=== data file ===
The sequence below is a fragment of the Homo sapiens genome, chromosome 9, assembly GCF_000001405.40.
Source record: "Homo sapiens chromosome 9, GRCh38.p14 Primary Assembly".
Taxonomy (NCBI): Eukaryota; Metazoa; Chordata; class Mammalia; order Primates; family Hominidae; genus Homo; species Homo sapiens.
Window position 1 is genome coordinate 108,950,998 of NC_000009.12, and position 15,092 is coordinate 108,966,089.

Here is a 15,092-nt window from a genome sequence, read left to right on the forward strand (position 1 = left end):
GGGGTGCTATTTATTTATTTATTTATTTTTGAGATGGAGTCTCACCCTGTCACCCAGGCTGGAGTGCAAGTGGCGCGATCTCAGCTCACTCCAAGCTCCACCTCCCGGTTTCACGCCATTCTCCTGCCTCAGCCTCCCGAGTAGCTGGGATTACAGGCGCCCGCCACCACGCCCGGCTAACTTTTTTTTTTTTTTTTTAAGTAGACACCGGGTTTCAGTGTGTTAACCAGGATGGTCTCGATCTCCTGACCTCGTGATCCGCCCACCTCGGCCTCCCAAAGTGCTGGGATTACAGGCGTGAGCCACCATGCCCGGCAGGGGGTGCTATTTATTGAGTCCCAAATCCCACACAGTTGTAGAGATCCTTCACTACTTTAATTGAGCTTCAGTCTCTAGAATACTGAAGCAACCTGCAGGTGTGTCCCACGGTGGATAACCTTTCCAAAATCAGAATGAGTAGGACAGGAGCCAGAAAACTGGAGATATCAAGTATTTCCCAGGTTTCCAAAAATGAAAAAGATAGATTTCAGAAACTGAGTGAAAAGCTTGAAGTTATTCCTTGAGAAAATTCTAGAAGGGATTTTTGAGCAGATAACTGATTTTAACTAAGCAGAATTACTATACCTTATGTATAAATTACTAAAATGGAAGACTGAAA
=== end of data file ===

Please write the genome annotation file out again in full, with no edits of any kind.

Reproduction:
The sequence below is a fragment of the Homo sapiens genome, chromosome 9, assembly GCF_000001405.40.
Source record: "Homo sapiens chromosome 9, GRCh38.p14 Primary Assembly".
Taxonomy (NCBI): Eukaryota; Metazoa; Chordata; class Mammalia; order Primates; family Hominidae; genus Homo; species Homo sapiens.
Window position 1 is genome coordinate 108,950,998 of NC_000009.12, and position 15,092 is coordinate 108,966,089.

Here is a 15,092-nt window from a genome sequence, read left to right on the forward strand (position 1 = left end):
GGGGTGCTATTTATTTATTTATTTATTTTTGAGATGGAGTCTCACCCTGTCACCCAGGCTGGAGTGCAAGTGGCGCGATCTCAGCTCACTCCAAGCTCCACCTCCCGGTTTCACGCCATTCTCCTGCCTCAGCCTCCCGAGTAGCTGGGATTACAGGCGCCCGCCACCACGCCCGGCTAACTTTTTTTTTTTTTTTTTAAGTAGACACCGGGTTTCAGTGTGTTAACCAGGATGGTCTCGATCTCCTGACCTCGTGATCCGCCCACCTCGGCCTCCCAAAGTGCTGGGATTACAGGCGTGAGCCACCATGCCCGGCAGGGGGTGCTATTTATTGAGTCCCAAATCCCACACAGTTGTAGAGATCCTTCACTACTTTAATTGAGCTTCAGTCTCTAGAATACTGAAGCAACCTGCAGGTGTGTCCCACGGTGGATAACCTTTCCAAAATCAGAATGAGTAGGACAGGAGCCAGAAAACTGGAGATATCAAGTATTTCCCAGGTTTCCAAAAATGAAAAAGATAGATTTCAGAAACTGAGTGAAAAGCTTGAAGTTATTCCTTGAGAAAATTCTAGAAGGGATTTTTGAGCAGATAACTGATTTTAACTAAGCAGAATTACTATACCTTATGTATAAATTACTAAAATGGAAGACTGAAA